Los Angeles County Museum of Art
Since she began her career as a photojournalist at the age of 16, Newsha Tavakolian has been capturing the essence of the modern-day Iranian experience through poignant photographs that challenge Western perceptions of the women of the Islamic Republic, while alluding to the intricate weavings of dialogue that shroud this forward-thinking and over-educated population. Her photographs capture the weight of the internal and external veils that, at first glance, seem to tether their subjects. Yet there is empowerment present in the faces of Tavakolian’s women, alongside determination, and a fiery tenacity that speaks of internal strength and defies subjugation.
Four of Tavakolian’s photographs are on display at LACMA through December 15, 2013. The fourth-floor elevator doors of the Ahmanson Building pull apart to reveal these somber-faced female protagonists who have been plucked from two different series: “The Day I Became a Woman” (2009) and “Listen” (2011).
Unlike the rest of the images in “The Day I Became a Woman,” which document the rite of passage ritual that celebrates a young girl’s transition into womanhood at the age of nine, the photographs on display at LACMA show the artist’s niece, Romina, before and after this ceremony. The transformation in Romina is staggering. The nine-year-old child sits on flower-covered sheets, dressed in a revealing pink ballerina outfit, her hand absent-mindedly resting on a doll. The second photograph shows the idea of woman-ness reflected on the child’s face. This Romina is self-aware. She crosses her arms tightly across her chest, her expression serious and distant, her eyes almost confrontational. Perhaps the most jolting difference between these two images is the sense of decision present in the woman-child—a decisiveness that covers her like a veil of power even as her childhood is concealed with her hijab.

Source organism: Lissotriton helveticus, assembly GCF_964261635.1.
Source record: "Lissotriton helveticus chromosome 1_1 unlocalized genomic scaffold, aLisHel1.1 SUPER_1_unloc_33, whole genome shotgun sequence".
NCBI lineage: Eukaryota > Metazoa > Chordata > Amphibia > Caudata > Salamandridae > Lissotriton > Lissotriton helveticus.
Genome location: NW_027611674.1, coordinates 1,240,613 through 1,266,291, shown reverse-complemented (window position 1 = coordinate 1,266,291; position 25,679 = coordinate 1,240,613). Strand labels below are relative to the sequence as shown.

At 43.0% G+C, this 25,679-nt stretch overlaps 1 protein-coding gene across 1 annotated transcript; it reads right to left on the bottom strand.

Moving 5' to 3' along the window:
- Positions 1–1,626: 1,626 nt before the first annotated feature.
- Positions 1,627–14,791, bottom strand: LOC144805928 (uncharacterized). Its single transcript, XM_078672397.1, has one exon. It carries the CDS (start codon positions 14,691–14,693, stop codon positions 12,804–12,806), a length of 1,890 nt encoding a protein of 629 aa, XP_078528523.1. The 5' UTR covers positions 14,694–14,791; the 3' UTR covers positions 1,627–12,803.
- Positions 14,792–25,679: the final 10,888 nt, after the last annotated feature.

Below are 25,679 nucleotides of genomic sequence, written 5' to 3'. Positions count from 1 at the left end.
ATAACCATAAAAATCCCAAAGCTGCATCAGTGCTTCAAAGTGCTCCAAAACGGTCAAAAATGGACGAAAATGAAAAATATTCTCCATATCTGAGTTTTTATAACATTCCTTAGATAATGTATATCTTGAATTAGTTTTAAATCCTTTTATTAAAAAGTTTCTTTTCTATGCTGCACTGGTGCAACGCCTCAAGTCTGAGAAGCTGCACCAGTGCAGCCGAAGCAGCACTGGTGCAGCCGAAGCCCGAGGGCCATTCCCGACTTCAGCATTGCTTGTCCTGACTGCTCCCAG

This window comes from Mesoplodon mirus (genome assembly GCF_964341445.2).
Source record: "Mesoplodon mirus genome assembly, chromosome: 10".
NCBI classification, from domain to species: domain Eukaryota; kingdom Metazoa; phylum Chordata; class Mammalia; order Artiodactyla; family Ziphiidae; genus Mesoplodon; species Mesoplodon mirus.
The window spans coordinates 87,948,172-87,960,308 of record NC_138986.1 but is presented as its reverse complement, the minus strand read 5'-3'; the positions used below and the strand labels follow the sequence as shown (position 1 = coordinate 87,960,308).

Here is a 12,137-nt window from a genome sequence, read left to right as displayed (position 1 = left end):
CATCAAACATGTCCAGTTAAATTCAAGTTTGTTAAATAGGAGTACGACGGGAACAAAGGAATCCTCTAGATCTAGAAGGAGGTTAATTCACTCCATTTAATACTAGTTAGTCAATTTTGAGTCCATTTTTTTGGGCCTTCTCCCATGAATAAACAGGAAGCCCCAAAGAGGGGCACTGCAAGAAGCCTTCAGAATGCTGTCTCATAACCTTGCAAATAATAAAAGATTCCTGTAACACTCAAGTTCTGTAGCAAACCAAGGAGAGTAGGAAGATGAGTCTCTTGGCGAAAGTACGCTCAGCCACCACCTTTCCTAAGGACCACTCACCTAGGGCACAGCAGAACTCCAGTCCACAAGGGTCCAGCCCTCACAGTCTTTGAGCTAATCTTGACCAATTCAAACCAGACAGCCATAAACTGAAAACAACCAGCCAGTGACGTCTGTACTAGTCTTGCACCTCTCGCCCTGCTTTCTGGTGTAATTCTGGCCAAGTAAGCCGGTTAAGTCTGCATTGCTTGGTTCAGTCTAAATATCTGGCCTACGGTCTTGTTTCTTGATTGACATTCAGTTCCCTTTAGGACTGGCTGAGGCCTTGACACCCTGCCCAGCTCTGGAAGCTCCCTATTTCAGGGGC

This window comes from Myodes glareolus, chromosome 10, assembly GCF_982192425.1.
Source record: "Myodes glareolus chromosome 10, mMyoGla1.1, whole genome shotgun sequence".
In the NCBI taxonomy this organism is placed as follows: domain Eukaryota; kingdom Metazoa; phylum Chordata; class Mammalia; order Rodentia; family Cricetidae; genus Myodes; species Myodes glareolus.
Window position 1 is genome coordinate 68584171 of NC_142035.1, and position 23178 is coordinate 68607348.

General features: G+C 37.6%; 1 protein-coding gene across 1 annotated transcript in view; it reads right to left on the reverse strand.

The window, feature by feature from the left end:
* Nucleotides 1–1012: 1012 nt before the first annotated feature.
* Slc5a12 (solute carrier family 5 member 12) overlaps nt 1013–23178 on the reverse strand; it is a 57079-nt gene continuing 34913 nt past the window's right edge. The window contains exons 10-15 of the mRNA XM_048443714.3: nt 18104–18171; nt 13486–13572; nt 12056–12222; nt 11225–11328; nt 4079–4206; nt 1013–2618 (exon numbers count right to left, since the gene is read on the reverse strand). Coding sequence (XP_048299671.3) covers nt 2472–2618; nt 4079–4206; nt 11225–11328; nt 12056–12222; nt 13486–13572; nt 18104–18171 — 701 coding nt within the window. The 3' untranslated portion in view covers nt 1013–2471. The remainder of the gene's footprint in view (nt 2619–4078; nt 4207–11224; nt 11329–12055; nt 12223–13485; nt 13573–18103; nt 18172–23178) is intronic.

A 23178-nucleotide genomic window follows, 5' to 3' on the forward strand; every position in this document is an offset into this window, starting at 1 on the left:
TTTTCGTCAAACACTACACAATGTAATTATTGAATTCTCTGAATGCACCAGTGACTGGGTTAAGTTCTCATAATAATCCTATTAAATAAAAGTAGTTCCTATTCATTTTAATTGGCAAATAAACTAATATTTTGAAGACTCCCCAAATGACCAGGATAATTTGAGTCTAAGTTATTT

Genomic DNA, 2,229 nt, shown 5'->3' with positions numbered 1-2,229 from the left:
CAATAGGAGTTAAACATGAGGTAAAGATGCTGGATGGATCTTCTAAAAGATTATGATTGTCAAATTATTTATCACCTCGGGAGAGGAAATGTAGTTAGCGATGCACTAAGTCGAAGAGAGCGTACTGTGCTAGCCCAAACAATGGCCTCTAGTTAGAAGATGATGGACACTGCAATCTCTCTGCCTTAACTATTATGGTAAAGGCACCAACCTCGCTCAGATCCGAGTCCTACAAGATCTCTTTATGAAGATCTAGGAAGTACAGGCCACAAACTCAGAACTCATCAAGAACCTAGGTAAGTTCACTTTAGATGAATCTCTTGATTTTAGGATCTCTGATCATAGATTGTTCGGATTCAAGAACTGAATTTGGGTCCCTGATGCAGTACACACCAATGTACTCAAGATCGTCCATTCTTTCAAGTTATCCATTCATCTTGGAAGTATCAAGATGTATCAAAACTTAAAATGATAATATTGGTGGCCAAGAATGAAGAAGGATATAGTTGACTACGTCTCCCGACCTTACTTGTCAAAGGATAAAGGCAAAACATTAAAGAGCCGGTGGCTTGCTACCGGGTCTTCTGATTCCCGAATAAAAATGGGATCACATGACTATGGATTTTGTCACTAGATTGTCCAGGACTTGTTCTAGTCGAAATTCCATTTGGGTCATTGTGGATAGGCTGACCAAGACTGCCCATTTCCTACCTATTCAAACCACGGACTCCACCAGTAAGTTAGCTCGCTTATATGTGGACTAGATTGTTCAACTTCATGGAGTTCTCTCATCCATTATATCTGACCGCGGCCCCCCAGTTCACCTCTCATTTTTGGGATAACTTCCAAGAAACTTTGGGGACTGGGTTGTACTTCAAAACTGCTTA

Tavakolian created her “Listen” series in three phases. In the first, she captured images of female singers—who are forbidden to sing in public under the current political regime—as they performed in a private studio in downtown Tehran. The photographs on display at LACMA are from the second phase and portray a young Iranian woman whose expression reveals an amplification of the determination present on Romina’s face. These women are not tied down by the societal restrictions placed upon them. One stands in the middle of an empty street, wearing red boxing gloves as though daring us to challenge her. In the second photograph, the woman stands in the ocean with her back pressed against the assault of waves, her stance strong and unwavering. In a third phase, Tavakolian uses these photographs to create CD covers for the forbidden albums of the female singers.
Newsha Tavakolian’s work seems especially relevant in the context of women photographers emerging from the Middle East. Unlike Shirin Neshat’s “Women of Allah,” whose bodies often become canvases for scripture and poetry, or the women presented in Gohar Dashti’s “Me, She, and the Others” series, whose split identities are explored through the realities of mandatory conformity, Tavakolian’s women seem to use their societal limitations to trigger an internal process of private empowerment that fuels a sense of quiet determination. Tavakolian’s women are not every woman. They are individuals intimately connected with the possibilities present in their shrouded potential.
“Newsha Tavakolian” runs through Dec. 15